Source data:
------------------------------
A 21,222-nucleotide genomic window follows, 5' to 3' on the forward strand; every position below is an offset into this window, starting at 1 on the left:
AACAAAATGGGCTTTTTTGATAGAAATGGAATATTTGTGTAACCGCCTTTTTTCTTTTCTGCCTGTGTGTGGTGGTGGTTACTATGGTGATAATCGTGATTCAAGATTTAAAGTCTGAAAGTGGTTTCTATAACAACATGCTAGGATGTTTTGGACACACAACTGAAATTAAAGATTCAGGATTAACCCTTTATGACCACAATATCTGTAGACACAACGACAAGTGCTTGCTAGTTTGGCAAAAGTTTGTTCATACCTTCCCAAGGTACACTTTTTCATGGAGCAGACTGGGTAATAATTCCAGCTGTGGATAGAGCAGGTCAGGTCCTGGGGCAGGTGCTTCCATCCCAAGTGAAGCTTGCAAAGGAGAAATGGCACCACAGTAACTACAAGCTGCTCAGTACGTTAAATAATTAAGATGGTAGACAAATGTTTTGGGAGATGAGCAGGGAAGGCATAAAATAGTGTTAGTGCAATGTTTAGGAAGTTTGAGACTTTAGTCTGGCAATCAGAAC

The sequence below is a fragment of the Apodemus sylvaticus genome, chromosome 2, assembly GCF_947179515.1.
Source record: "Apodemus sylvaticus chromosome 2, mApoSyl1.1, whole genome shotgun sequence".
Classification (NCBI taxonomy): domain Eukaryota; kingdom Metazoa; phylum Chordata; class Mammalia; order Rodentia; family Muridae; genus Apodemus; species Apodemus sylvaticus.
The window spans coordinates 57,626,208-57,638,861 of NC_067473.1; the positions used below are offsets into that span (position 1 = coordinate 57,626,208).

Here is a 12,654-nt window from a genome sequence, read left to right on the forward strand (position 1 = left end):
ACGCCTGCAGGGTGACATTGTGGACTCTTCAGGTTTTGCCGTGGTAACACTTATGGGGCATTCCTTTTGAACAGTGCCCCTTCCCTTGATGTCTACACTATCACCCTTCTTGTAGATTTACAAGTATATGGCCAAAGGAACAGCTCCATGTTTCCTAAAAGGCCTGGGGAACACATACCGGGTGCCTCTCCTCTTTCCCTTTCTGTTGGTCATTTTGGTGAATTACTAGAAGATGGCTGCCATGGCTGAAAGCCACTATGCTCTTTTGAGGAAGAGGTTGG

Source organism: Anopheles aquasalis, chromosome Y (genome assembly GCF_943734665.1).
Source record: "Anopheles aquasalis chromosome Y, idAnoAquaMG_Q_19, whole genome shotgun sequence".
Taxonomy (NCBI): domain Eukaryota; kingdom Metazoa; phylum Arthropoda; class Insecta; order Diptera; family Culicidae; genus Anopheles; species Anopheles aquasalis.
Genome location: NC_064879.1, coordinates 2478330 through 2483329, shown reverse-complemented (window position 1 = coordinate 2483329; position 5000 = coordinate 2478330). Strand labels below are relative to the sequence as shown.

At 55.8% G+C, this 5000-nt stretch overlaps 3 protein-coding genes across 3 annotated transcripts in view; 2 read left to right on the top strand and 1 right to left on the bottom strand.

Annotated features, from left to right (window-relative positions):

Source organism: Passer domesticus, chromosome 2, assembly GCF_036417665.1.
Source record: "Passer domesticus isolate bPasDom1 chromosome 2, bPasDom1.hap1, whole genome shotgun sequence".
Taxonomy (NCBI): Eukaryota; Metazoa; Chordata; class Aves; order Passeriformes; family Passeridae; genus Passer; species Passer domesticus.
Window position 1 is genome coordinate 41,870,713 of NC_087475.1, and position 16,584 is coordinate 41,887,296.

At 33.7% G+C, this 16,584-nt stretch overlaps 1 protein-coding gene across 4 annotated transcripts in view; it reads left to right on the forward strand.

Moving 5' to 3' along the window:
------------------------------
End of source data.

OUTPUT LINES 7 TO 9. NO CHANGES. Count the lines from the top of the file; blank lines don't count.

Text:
Here is a 12,654-nt window from a genome sequence, read left to right on the forward strand (position 1 = left end):
ACGCCTGCAGGGTGACATTGTGGACTCTTCAGGTTTTGCCGTGGTAACACTTATGGGGCATTCCTTTTGAACAGTGCCCCTTCCCTTGATGTCTACACTATCACCCTTCTTGTAGATTTACAAGTATATGGCCAAAGGAACAGCTCCATGTTTCCTAAAAGGCCTGGGGAACACATACCGGGTGCCTCTCCTCTTTCCCTTTCTGTTGGTCATTTTGGTGAATTACTAGAAGATGGCTGCCATGGCTGAAAGCCACTATGCTCTTTTGAGGAAGAGGTTGG

Source organism: Anopheles aquasalis, chromosome Y (genome assembly GCF_943734665.1).